Bloom’s article takes a hard look at why people have so much trouble letting go of religious belief in the face of compelling evidence, and comes up with some fascinating insights. His thesis relies on evolutionary biology and an examination of the difference in how we regard things and people.

  25. josh says

    … Serious trouble, look at it, the theory has been worked on by all the best minds in physics for 20 years and ZERO progress has been made.

    Back when QED was discovered overnight there were discoveries of new particles, explanations of old anomolies, QCD overnight explained why when you shot a hot particle at a proton it showed asymptotic freedom, that is the quarks (as we now know) are more losely bound the closer they are together, every time a new theory was advanced there would be immediate breakthroughs in physics.

    I think this and similar statements are rather over the top and symptomatic of the problems with Easterbrooks article. I’m a High Energy/Beyond the Standard Model physicist, not a string theorist but just down the hall from them (figuratively and literally.) I don’t have a horse to back in this race but string theory deserves more respect than a summary dismissal on a biology blog.(No disrespect to PZ/biology.)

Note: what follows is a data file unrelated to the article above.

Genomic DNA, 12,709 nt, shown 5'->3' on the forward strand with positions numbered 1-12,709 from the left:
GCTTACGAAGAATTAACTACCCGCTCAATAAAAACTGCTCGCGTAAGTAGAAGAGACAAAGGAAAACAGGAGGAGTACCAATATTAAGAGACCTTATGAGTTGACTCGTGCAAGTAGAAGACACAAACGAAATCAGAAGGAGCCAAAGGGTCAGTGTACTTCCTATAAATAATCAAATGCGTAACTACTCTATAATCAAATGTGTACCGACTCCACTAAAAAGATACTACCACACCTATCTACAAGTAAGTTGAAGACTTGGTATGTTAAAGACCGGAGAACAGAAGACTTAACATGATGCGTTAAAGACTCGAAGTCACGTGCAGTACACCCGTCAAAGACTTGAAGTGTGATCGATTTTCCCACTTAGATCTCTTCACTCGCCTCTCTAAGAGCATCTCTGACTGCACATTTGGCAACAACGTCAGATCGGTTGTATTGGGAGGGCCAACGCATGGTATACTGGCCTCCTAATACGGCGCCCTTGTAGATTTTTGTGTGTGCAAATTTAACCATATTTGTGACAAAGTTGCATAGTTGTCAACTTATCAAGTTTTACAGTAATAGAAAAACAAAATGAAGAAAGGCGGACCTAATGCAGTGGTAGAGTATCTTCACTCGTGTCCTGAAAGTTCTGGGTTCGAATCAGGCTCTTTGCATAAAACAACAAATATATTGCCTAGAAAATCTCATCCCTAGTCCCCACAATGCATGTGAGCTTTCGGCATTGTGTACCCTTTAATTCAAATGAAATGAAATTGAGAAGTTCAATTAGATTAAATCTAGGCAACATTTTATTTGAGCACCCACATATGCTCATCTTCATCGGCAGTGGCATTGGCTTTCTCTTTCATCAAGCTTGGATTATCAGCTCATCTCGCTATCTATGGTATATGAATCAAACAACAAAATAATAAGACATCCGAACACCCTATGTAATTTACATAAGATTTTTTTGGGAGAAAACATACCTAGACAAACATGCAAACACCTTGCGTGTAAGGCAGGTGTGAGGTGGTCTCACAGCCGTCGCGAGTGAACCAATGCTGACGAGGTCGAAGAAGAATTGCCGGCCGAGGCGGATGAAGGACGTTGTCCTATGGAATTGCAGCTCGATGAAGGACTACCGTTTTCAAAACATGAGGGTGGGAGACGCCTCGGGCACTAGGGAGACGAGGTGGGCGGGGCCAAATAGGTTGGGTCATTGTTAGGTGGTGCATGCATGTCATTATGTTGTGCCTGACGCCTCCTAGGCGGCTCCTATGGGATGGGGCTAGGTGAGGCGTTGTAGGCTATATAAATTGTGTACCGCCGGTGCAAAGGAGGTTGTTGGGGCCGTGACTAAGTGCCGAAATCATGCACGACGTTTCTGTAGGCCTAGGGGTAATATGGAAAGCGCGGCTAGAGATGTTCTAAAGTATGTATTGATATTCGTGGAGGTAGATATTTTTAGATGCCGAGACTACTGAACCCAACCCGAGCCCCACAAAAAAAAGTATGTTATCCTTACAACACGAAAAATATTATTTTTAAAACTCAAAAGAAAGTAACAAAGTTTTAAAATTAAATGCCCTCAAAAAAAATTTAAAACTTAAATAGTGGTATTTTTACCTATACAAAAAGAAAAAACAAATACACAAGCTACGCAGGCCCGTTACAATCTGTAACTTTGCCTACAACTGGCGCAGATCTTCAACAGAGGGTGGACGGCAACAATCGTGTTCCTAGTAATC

String theory may or may not have much to do with reality and discussion of the politics, funding priority, and self-gravitation of the idea are totally legitimate. Evaluating its basic scientific merit is a hell of a lot harder; maybe one should listen to a variety of people who know the field. Many say String Theory has made great strides within its own field, which is to say, in developing analytical techniques and relating it to observable physics. That doesn’t mean it mayn’t have a long ways to go, but you can’t claim there has been no progress. As pointed out above it has at least motivated powerful mathematical insights. And what particles were discovered overnight with QED or QCD? That kind of discovery requires experimental work. Theoretical work on the other hand can explain things, like strings may explain quantum/gravity unification, gauge unification, extra dimensions, divergence problems. I say may because you have to match the theory up with experiments to gain general acceptance. String theory has yet to do so, but it is not unfalsifiable like religious dogma because it is not so in principle; it is just a lot of hard work. The theories of QCD and QED were hardly an overnight revelation, they were the result of a lot of work and are still not fully solved. All of which is to say that string theory is a possible answer to several important questions, people are still trying to decide if it is the right answer. Maybe that determination is so hard that we shouldn’t devote as many resources to it as we do, but it’s not superstition or navel gazing. If we hope to push the boundaries of fundamental physics, let’s face it, the easy questions, if there ever were any, are gone.